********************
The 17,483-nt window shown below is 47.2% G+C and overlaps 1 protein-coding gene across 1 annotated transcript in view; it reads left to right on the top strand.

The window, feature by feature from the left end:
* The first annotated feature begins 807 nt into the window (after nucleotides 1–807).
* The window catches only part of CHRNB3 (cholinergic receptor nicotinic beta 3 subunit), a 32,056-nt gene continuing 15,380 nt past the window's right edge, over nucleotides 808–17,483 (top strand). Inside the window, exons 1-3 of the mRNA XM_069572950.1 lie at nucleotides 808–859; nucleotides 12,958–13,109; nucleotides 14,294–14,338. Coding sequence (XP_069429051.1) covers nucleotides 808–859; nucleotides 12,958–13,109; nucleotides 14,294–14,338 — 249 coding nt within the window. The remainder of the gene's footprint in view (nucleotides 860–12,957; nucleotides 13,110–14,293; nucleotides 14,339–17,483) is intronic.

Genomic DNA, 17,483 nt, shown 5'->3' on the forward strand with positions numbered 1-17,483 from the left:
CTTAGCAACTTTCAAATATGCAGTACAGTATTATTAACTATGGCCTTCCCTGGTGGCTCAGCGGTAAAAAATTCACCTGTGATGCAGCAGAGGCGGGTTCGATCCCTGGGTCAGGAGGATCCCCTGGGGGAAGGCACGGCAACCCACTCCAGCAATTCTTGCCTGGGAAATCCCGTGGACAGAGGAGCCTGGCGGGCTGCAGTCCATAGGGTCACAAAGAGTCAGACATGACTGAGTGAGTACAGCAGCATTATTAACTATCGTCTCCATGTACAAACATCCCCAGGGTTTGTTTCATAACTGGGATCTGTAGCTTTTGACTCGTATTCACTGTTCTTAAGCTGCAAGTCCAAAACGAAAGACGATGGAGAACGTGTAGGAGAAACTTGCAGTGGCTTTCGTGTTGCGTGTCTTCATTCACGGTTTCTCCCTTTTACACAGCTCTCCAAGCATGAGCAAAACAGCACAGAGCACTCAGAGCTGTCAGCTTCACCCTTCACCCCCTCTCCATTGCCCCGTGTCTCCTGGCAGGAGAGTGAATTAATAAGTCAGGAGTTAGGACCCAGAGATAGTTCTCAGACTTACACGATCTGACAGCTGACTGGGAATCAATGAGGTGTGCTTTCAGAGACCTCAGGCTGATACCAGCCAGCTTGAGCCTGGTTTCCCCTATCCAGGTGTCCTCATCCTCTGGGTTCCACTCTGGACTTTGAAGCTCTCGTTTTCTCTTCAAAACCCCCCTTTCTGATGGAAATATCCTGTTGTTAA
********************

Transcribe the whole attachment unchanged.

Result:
The 17,483-nt window shown below is 47.2% G+C and overlaps 1 protein-coding gene across 1 annotated transcript in view; it reads left to right on the top strand.

The window, feature by feature from the left end:
* The first annotated feature begins 807 nt into the window (after nucleotides 1–807).
* The window catches only part of CHRNB3 (cholinergic receptor nicotinic beta 3 subunit), a 32,056-nt gene continuing 15,380 nt past the window's right edge, over nucleotides 808–17,483 (top strand). Inside the window, exons 1-3 of the mRNA XM_069572950.1 lie at nucleotides 808–859; nucleotides 12,958–13,109; nucleotides 14,294–14,338. Coding sequence (XP_069429051.1) covers nucleotides 808–859; nucleotides 12,958–13,109; nucleotides 14,294–14,338 — 249 coding nt within the window. The remainder of the gene's footprint in view (nucleotides 860–12,957; nucleotides 13,110–14,293; nucleotides 14,339–17,483) is intronic.

Genomic DNA, 17,483 nt, shown 5'->3' on the forward strand with positions numbered 1-17,483 from the left:
CTTAGCAACTTTCAAATATGCAGTACAGTATTATTAACTATGGCCTTCCCTGGTGGCTCAGCGGTAAAAAATTCACCTGTGATGCAGCAGAGGCGGGTTCGATCCCTGGGTCAGGAGGATCCCCTGGGGGAAGGCACGGCAACCCACTCCAGCAATTCTTGCCTGGGAAATCCCGTGGACAGAGGAGCCTGGCGGGCTGCAGTCCATAGGGTCACAAAGAGTCAGACATGACTGAGTGAGTACAGCAGCATTATTAACTATCGTCTCCATGTACAAACATCCCCAGGGTTTGTTTCATAACTGGGATCTGTAGCTTTTGACTCGTATTCACTGTTCTTAAGCTGCAAGTCCAAAACGAAAGACGATGGAGAACGTGTAGGAGAAACTTGCAGTGGCTTTCGTGTTGCGTGTCTTCATTCACGGTTTCTCCCTTTTACACAGCTCTCCAAGCATGAGCAAAACAGCACAGAGCACTCAGAGCTGTCAGCTTCACCCTTCACCCCCTCTCCATTGCCCCGTGTCTCCTGGCAGGAGAGTGAATTAATAAGTCAGGAGTTAGGACCCAGAGATAGTTCTCAGACTTACACGATCTGACAGCTGACTGGGAATCAATGAGGTGTGCTTTCAGAGACCTCAGGCTGATACCAGCCAGCTTGAGCCTGGTTTCCCCTATCCAGGTGTCCTCATCCTCTGGGTTCCACTCTGGACTTTGAAGCTCTCGTTTTCTCTTCAAAACCCCCCTTTCTGATGGAAATATCCTGTTGTTAA